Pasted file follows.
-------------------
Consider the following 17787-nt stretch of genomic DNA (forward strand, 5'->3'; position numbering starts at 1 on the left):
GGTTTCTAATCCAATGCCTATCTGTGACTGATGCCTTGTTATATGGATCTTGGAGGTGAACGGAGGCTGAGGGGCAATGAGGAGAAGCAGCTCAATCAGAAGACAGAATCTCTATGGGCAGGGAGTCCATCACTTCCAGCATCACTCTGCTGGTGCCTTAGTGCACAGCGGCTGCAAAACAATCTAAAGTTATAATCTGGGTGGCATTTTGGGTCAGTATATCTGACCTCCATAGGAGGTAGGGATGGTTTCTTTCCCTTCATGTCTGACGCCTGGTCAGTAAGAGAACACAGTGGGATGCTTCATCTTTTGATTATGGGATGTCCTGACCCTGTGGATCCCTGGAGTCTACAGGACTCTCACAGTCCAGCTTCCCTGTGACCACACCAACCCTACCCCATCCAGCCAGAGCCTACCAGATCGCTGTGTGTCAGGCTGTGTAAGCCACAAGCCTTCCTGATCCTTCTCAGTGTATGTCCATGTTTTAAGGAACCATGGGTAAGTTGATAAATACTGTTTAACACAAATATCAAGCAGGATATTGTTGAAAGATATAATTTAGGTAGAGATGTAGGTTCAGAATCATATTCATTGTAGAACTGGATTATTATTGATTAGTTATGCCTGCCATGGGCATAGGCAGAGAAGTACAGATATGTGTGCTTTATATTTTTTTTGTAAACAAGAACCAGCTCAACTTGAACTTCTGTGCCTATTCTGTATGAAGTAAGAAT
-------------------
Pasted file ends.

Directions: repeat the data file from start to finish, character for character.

Consider the following 17787-nt stretch of genomic DNA (forward strand, 5'->3'; position numbering starts at 1 on the left):
GGTTTCTAATCCAATGCCTATCTGTGACTGATGCCTTGTTATATGGATCTTGGAGGTGAACGGAGGCTGAGGGGCAATGAGGAGAAGCAGCTCAATCAGAAGACAGAATCTCTATGGGCAGGGAGTCCATCACTTCCAGCATCACTCTGCTGGTGCCTTAGTGCACAGCGGCTGCAAAACAATCTAAAGTTATAATCTGGGTGGCATTTTGGGTCAGTATATCTGACCTCCATAGGAGGTAGGGATGGTTTCTTTCCCTTCATGTCTGACGCCTGGTCAGTAAGAGAACACAGTGGGATGCTTCATCTTTTGATTATGGGATGTCCTGACCCTGTGGATCCCTGGAGTCTACAGGACTCTCACAGTCCAGCTTCCCTGTGACCACACCAACCCTACCCCATCCAGCCAGAGCCTACCAGATCGCTGTGTGTCAGGCTGTGTAAGCCACAAGCCTTCCTGATCCTTCTCAGTGTATGTCCATGTTTTAAGGAACCATGGGTAAGTTGATAAATACTGTTTAACACAAATATCAAGCAGGATATTGTTGAAAGATATAATTTAGGTAGAGATGTAGGTTCAGAATCATATTCATTGTAGAACTGGATTATTATTGATTAGTTATGCCTGCCATGGGCATAGGCAGAGAAGTACAGATATGTGTGCTTTATATTTTTTTTGTAAACAAGAACCAGCTCAACTTGAACTTCTGTGCCTATTCTGTATGAAGTAAGAAT